You may be familiar with the BMI or body mass index. It is that chart you may have seen that tells you if your weight matches your height as healthy. Different from simply stepping on your bathroom scale, which calculates only total weight, the BMI is supposed to give you an idea of how much fat you’re carrying around. It is found by multiplying weight by 700 and dividing the answer by height in inches then dividing that result, again, by height in inches toreach a number which corresponds to a chart listing ranges telling you if you are underweight, overweight, or obese. The World Health Organization considers a BMI of 18.5 to 24.9 to be a healthy reading.
Doctors have been known to use the BMI as a starting point for determining health, so you might assume it is the standard for fat measurement. The formula was created by a Belgium statistician, Adolphe Quetelet, in the mid 1800s. His work, generally, focused on what characterized the average man. While considered groundbreaking, the BMI is really limited as it cannot differentiate lean weight from fat; a big problem. Since muscle weighs more than fat, when using the BMI a stocky athlete would probably be categorized as overweight or obese. If Jay Cutler (bodybuilding’s Mr Olymipa 2010) were to enter his height (5 feet 9 inches, or 175 cm) and weight (270 pounds, or 122 kg) into a BMI calculator, his BMI reading would be around 40 — seriously obese. But while Cutler typically eats about 6,500 calories of food a day, he is very lean and typically enters competition with low single-digit fat levels.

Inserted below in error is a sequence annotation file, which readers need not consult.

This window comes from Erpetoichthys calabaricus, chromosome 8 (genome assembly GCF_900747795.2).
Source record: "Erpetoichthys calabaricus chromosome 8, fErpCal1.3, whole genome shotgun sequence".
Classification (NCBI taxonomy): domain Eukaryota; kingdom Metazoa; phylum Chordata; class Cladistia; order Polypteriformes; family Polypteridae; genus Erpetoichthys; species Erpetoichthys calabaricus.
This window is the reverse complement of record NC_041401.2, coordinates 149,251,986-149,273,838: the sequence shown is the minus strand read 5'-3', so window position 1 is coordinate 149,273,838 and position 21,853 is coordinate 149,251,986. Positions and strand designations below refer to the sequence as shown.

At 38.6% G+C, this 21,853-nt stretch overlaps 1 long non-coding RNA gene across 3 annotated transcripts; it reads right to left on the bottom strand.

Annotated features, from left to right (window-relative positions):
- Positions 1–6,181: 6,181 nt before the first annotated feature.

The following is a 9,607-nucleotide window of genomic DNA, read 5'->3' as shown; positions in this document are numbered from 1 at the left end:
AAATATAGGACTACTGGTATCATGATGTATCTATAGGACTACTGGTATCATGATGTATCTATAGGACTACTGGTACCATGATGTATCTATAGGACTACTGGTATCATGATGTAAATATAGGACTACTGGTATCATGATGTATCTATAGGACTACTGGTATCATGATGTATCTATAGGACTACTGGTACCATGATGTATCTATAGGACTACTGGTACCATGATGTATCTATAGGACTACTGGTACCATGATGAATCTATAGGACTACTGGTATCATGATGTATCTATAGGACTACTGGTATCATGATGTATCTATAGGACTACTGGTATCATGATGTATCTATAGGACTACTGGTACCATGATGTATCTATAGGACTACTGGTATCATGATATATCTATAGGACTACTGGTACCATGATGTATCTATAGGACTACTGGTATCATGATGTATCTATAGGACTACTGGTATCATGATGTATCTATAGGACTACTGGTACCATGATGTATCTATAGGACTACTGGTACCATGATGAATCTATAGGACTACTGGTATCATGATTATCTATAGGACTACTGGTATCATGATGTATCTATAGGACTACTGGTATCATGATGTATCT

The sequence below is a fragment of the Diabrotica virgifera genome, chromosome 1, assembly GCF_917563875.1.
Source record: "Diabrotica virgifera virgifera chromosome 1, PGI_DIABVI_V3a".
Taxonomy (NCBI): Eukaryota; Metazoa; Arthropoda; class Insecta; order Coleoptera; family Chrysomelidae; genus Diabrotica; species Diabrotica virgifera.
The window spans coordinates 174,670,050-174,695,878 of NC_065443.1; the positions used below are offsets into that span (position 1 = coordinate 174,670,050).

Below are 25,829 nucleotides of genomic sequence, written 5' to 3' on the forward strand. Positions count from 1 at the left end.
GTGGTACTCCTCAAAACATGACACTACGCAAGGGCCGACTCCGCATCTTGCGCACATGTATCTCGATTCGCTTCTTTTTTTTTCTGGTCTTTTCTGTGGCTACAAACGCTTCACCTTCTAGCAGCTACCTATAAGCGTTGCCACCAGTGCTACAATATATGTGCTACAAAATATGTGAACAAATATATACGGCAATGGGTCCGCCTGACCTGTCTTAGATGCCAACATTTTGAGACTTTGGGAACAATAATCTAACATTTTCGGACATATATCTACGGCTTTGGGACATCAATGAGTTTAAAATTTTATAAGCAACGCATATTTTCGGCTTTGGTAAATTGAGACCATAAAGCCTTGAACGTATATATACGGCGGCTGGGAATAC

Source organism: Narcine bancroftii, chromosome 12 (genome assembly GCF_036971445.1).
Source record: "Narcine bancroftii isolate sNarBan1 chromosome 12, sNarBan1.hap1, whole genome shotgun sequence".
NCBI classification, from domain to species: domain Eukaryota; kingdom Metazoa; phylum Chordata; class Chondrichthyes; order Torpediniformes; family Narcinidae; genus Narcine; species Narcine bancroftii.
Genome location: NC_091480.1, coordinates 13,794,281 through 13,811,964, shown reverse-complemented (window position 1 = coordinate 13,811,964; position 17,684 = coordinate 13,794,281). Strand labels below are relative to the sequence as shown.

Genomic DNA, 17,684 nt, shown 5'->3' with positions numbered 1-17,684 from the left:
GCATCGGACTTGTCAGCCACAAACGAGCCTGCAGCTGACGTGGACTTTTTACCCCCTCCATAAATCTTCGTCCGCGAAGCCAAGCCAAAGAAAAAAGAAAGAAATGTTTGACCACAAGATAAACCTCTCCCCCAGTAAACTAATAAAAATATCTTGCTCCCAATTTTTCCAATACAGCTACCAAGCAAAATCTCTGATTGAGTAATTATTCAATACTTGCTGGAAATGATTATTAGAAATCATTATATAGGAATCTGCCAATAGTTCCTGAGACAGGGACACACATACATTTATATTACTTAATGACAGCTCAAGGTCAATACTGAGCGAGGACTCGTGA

The body mass index also fails to calculate other imporatant factors, such as race, sex, and age. Since women need more body fat and muscle mass tends to decline with age many using only the BMI to determine health would be thinking themselves over or underweight when the opposite is the case. The Mayo Clinic points out another fatal flaw by stressing that a person carrying excess weight in the abdomen is at greater risk of disease than a person carrying excess weight in the hips. The body mass index can be a useful tool to begin the search for your ideal body weight, but it has serious flaws.